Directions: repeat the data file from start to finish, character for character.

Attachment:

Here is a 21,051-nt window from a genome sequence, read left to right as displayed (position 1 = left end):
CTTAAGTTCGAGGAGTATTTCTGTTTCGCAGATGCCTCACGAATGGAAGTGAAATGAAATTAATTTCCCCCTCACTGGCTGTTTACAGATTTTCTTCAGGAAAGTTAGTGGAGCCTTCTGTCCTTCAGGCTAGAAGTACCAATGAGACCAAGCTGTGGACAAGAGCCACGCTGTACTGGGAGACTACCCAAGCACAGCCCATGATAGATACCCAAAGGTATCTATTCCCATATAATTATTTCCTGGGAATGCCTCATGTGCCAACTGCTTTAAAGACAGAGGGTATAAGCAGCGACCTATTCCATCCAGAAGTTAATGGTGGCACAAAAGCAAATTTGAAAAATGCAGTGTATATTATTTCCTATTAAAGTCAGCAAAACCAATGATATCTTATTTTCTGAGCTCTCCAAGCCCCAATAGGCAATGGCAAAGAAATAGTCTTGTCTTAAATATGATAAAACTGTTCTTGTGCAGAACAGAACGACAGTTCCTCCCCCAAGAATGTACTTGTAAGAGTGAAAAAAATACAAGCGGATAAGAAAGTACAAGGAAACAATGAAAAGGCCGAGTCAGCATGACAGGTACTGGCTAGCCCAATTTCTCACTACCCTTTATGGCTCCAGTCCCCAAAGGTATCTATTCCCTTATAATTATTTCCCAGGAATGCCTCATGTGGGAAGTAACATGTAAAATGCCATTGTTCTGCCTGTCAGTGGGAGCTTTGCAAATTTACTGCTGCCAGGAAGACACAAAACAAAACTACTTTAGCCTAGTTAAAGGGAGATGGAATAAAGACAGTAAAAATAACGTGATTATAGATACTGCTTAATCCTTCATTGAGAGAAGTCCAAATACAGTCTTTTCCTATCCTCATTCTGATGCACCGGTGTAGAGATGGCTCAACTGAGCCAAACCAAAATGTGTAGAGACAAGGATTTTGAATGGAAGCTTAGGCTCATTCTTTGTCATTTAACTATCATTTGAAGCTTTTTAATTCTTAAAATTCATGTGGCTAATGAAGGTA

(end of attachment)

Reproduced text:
Here is a 21,051-nt window from a genome sequence, read left to right as displayed (position 1 = left end):
CTTAAGTTCGAGGAGTATTTCTGTTTCGCAGATGCCTCACGAATGGAAGTGAAATGAAATTAATTTCCCCCTCACTGGCTGTTTACAGATTTTCTTCAGGAAAGTTAGTGGAGCCTTCTGTCCTTCAGGCTAGAAGTACCAATGAGACCAAGCTGTGGACAAGAGCCACGCTGTACTGGGAGACTACCCAAGCACAGCCCATGATAGATACCCAAAGGTATCTATTCCCATATAATTATTTCCTGGGAATGCCTCATGTGCCAACTGCTTTAAAGACAGAGGGTATAAGCAGCGACCTATTCCATCCAGAAGTTAATGGTGGCACAAAAGCAAATTTGAAAAATGCAGTGTATATTATTTCCTATTAAAGTCAGCAAAACCAATGATATCTTATTTTCTGAGCTCTCCAAGCCCCAATAGGCAATGGCAAAGAAATAGTCTTGTCTTAAATATGATAAAACTGTTCTTGTGCAGAACAGAACGACAGTTCCTCCCCCAAGAATGTACTTGTAAGAGTGAAAAAAATACAAGCGGATAAGAAAGTACAAGGAAACAATGAAAAGGCCGAGTCAGCATGACAGGTACTGGCTAGCCCAATTTCTCACTACCCTTTATGGCTCCAGTCCCCAAAGGTATCTATTCCCTTATAATTATTTCCCAGGAATGCCTCATGTGGGAAGTAACATGTAAAATGCCATTGTTCTGCCTGTCAGTGGGAGCTTTGCAAATTTACTGCTGCCAGGAAGACACAAAACAAAACTACTTTAGCCTAGTTAAAGGGAGATGGAATAAAGACAGTAAAAATAACGTGATTATAGATACTGCTTAATCCTTCATTGAGAGAAGTCCAAATACAGTCTTTTCCTATCCTCATTCTGATGCACCGGTGTAGAGATGGCTCAACTGAGCCAAACCAAAATGTGTAGAGACAAGGATTTTGAATGGAAGCTTAGGCTCATTCTTTGTCATTTAACTATCATTTGAAGCTTTTTAATTCTTAAAATTCATGTGGCTAATGAAGGTA